Dragon Fire: Episode 86

The sun’s rays poured through the open window, resting on the face of the sleeping king. The warmth slowly roused Alidus from his deep slumber, and he raised his head, shielding his eyes from the light.

“For three days and three nights you have slept, sire, but on the morning of the fourth day when the sunlight broke through the clouds, I knew you would rally.”

Alidus struggled to see who was speaking.

“Who is there?” he asked.

A figure stepped into the light then moved close to the bed.

“Degan,” Alidus greeted.

There was peace in his eyes as a soft light shone forth from Degan’s face, a light Alidus had never seen before.

“Are you well?” Alidus asked.

“I am more than well, sire,” Degan said. “I am free. When Zulagareth died, I felt his power leave me. No longer am I an outcast followed by the dead.”

“Wonderful news. What will you do now?” Alidus asked.

“My father worked the land, so I thought I might take up the plow. It will be most rewarding to work with living things,” Degan laughed.

Alidus felt something bump against the bed, but before he could react, Degan reached down and placed a hand on his shoulder.

“Olon has not left your side since you fell unconscious,” Degan explained.

Alidus peered over the edge of the bed and saw Olon raise his long black snout and look up at him.

“What about Atol and Idrian?” Alidus asked.

“Idrian is on the roof where she awaits news of your health,” Atol said, climbing in through the window, “and I am here.”

For a moment, Alidus looked far away then closed his eyes.

“The dragons are gone,” he said. “I can no longer feel them.”

“Soon after you fell, they flew away, returning to their home. The ruby dragon, though he bears the wounds of battle, will heal in time. The pearl kept close by his side in their flight,” Degan explained.

“Already the carpenters and stone workers bid to build a statue in honor of the two great dragons that bravely fought to save the people,” Aric said as he entered the chamber.

“I am pleased to see that all is well,” Alidus smiled. “But where are Razham and Brius?”

“Razham had to return home, and Brius chose to follow his old friend.”

Aric’s countenance grew sad.

“This displeases you?” Alidus asked.

“Before they left, Razham buried a dear friend of mine.”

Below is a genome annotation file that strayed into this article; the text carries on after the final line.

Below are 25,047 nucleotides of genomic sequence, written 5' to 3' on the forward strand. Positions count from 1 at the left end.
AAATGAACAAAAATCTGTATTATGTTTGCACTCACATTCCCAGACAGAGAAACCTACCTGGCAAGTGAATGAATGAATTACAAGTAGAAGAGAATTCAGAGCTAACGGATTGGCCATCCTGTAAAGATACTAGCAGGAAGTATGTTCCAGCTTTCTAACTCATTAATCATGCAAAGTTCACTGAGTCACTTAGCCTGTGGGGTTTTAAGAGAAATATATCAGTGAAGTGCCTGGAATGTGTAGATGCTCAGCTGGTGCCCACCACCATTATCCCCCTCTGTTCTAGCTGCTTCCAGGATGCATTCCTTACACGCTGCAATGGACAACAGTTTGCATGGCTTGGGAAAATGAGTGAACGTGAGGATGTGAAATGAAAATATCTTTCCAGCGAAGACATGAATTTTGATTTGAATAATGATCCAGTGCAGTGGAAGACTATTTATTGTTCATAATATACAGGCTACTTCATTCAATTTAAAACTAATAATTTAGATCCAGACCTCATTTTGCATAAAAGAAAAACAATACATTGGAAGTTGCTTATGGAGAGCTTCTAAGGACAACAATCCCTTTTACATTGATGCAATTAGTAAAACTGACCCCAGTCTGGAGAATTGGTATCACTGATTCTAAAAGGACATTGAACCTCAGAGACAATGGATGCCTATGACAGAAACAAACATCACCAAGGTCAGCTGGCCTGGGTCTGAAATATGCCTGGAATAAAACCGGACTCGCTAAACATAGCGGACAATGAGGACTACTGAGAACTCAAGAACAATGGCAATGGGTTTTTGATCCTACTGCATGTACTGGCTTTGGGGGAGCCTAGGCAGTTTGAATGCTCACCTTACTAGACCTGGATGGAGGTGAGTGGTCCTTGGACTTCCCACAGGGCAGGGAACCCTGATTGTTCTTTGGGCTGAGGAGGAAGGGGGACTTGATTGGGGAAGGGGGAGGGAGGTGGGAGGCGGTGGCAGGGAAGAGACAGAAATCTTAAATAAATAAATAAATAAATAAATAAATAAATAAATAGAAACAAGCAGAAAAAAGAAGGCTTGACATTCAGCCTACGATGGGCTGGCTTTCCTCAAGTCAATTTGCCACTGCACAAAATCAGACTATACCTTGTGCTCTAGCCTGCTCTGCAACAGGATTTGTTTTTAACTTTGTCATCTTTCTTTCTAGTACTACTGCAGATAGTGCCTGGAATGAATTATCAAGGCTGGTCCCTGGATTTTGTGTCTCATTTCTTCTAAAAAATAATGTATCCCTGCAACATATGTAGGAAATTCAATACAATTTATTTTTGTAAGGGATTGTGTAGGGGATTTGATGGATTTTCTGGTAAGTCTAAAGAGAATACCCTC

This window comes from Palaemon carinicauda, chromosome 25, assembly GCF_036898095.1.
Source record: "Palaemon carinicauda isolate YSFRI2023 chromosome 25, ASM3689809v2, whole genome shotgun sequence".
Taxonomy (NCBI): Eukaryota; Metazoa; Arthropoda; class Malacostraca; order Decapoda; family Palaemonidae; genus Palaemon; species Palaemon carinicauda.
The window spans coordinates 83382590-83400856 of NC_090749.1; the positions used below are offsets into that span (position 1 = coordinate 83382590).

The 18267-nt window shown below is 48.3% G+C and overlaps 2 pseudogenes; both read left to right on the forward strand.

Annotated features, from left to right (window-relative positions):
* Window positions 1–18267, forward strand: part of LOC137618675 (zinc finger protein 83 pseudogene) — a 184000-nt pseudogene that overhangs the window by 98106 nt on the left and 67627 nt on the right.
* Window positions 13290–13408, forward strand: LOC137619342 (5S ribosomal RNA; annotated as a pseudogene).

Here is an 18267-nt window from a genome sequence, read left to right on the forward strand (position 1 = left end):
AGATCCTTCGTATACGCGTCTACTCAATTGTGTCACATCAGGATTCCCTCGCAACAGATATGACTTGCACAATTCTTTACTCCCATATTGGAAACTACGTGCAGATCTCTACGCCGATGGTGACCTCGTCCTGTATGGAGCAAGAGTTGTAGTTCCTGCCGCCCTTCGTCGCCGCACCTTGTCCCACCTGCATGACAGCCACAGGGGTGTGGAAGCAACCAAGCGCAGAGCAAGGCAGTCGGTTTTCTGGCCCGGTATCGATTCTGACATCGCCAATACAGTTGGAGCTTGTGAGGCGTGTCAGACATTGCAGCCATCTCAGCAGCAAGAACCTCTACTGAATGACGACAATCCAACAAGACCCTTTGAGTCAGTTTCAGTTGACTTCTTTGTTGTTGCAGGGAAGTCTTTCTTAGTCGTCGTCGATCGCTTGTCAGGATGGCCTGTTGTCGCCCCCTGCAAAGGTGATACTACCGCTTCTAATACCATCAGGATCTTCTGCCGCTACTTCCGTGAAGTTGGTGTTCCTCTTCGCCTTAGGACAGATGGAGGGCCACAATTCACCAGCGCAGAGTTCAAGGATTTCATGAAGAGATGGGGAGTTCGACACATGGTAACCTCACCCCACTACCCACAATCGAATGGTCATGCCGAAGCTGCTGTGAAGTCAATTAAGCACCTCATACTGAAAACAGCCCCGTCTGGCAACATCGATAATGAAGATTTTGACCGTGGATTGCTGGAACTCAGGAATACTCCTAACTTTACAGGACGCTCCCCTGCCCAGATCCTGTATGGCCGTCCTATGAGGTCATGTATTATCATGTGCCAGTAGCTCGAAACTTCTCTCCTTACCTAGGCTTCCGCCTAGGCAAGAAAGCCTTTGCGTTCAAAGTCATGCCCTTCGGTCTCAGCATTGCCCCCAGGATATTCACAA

“I am sorry for your loss,” consoled Alidus.

Aric shook off his grief then said,

“Enough. Now that you are awake, there is much to do. The king’s army must be rebuilt and properly trained. The city needs repair, and an ambassador from the faraway land of Kallimandil has arrived. He requests an audience with you.”

“Indeed. There is much to be done. I will speak with the ambassador at once. Thank you, Aric,” Alidus said.

When Aric bowed and turned to leave, Alidus said,

“Aric?”

“Yes, my liege?”

“To begin, remember that you are a prince. Do not call me liege. And secondly, you have skills as well as my trust. Begin rebuilding the king’s army as you choose.”

Aric nodded and left.

“So now what for you?” Alidus asked Atol.

“I must be going as well, sire. Idrian is nearing her birthing cycle, and I know she would like to be home when she gives birth.”

Alidus was surprised.

“There are others of her kind? I did not know this.”

“No, sire,” Atol said. “I believe she was born pregnant and will not stop growing until she reaches her birthing cycle.”

“When she does give birth, you must send word. I would like to see them.”

“I will, sire,” Atol smiled. “Olon, it is time.”

Olon came out from under the bed and followed Atol out the window to where Idrian waited. Alidus rose from the bed and watched as they climbed upon her back and Idrian lifted into the clouds.

* * *

In the days that followed, Alidus, King of Ethion, repaired the castle, while Prince Aric rebuilt the army. Under their watch, the kingdom flourished and the royal coronation was the grandest anyone had ever attended.

The dragons were never seen again, but it is said that should the king ever need them, they will return.

One wintry day, as Brother Egil stoked the morning fire in the great room, one of the other monks Brother Bavan stepped in.

“Good morning,” Brother Egil greeted.

“Good morning. A representative of Ethion is here. King Alidus wishes to speak with you,” Brother Bavan announced.

“Thank you. I will leave at once,” Brother Egil said.

Brother Bavan nodded and hurried away.

* * *

At the castle, Brother Egil was led to the bedchambers where King Alidus, now dressed in royal robes, sat by the fire. The king rose and walked over to the old monk, extending his hand.

Brother Egil took his hand and asked,

“Why have you summoned me, my liege?”

“After all this time, the title still sounds strange to my ears,” Alidus confessed.

“I am afraid it is part of being king,” the monk laughed.

King Alidus sat back and looked deeply into Brother Egil’s eyes. After a moment, he said,

“I want to hear about my father.”

“The king?” the monk asked.

“No,” Alidus answered. “My true father.”

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Published in: on June 18, 2017 at 10:50 pm  Leave a Comment  
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